ABSTRACT: Techniques are presented to quantify the rock strength of a volcano edifice (summit), enabling some understanding of failure processes to be obtained from modeling studies. Rock strength and structural information has been obtained from field studies on volcano edifices in the Cascade Range Volcanoes, Washington state and from the eastern portion of the Mexican Volcanic Belt. Field information consists of geologic mapping, point load and in-situ vane testing, and discontinuity mapping. Laboratory rock testing and RMR determination for various rock types have augmented the field data. The rock mass strength for fresh and hydrothermally altered rock was calculated for lava flow, dome and pyroclastic litholigies. Volcano modeling utilizing the distinct element method (UDEC) and the limit equilibrium technique, was used to assess stability and deformation of the edifice. Modeling results give indications of probable failure volumes, velocities and direction. The models also highlight the crucial role played by weak lithology in reducing the strength of the volcano edifice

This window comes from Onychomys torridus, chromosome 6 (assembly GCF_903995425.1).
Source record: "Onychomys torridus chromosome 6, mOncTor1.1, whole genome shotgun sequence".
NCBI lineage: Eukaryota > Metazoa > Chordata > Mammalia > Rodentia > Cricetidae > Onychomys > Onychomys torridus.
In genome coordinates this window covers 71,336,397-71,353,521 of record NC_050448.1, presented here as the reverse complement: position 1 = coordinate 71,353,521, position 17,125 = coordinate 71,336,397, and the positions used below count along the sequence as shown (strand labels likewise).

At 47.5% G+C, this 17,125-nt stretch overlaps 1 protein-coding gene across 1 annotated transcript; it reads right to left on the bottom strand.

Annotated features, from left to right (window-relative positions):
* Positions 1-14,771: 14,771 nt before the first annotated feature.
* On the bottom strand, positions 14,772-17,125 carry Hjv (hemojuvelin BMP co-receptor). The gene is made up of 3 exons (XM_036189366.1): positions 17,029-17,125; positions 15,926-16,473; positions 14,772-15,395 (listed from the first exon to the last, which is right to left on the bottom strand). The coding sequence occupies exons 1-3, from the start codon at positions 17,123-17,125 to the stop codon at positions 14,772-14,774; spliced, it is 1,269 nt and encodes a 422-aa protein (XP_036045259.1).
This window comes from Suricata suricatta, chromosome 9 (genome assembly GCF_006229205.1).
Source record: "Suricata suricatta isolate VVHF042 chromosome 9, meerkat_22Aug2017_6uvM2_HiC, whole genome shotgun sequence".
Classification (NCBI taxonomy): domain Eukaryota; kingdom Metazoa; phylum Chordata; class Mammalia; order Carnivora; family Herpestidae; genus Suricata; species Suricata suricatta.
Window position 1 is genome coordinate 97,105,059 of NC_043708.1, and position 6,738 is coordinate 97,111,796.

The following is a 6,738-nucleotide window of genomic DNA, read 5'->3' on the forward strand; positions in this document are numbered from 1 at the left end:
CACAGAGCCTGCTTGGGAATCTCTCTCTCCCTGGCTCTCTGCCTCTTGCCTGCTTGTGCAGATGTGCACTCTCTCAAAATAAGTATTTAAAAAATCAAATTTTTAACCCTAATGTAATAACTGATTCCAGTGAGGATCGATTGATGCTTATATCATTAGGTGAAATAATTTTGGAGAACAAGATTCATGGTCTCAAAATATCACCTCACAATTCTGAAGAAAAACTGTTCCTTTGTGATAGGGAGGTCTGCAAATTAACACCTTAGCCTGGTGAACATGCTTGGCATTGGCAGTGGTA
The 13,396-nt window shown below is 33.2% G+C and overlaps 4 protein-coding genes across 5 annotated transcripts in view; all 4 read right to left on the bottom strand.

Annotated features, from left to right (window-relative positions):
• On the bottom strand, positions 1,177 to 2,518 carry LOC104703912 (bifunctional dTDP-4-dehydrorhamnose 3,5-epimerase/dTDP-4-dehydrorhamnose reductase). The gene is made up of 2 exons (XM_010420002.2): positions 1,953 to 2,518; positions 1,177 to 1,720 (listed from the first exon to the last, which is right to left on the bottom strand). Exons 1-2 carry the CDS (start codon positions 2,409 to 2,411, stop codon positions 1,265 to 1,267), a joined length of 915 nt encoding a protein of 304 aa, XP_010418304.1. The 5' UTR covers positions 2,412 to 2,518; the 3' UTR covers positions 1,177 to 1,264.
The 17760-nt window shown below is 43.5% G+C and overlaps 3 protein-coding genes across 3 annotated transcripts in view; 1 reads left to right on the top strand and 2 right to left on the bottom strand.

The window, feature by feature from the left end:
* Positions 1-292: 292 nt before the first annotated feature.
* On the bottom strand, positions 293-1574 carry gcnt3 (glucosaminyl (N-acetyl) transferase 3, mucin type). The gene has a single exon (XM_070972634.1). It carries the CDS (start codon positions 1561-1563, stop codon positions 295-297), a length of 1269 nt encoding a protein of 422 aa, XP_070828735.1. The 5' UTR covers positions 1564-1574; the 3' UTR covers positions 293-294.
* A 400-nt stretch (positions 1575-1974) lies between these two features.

Modeling of Volcano Edifice and Flank Stability and Implications for Hazard Zonation
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Firth, I.R., Watters, R.J., and S.D. Bowman. "Modeling of Volcano Edifice and Flank Stability and Implications for Hazard Zonation." Paper presented at the 4th North American Rock Mechanics Symposium, Seattle, Washington, July 2000.
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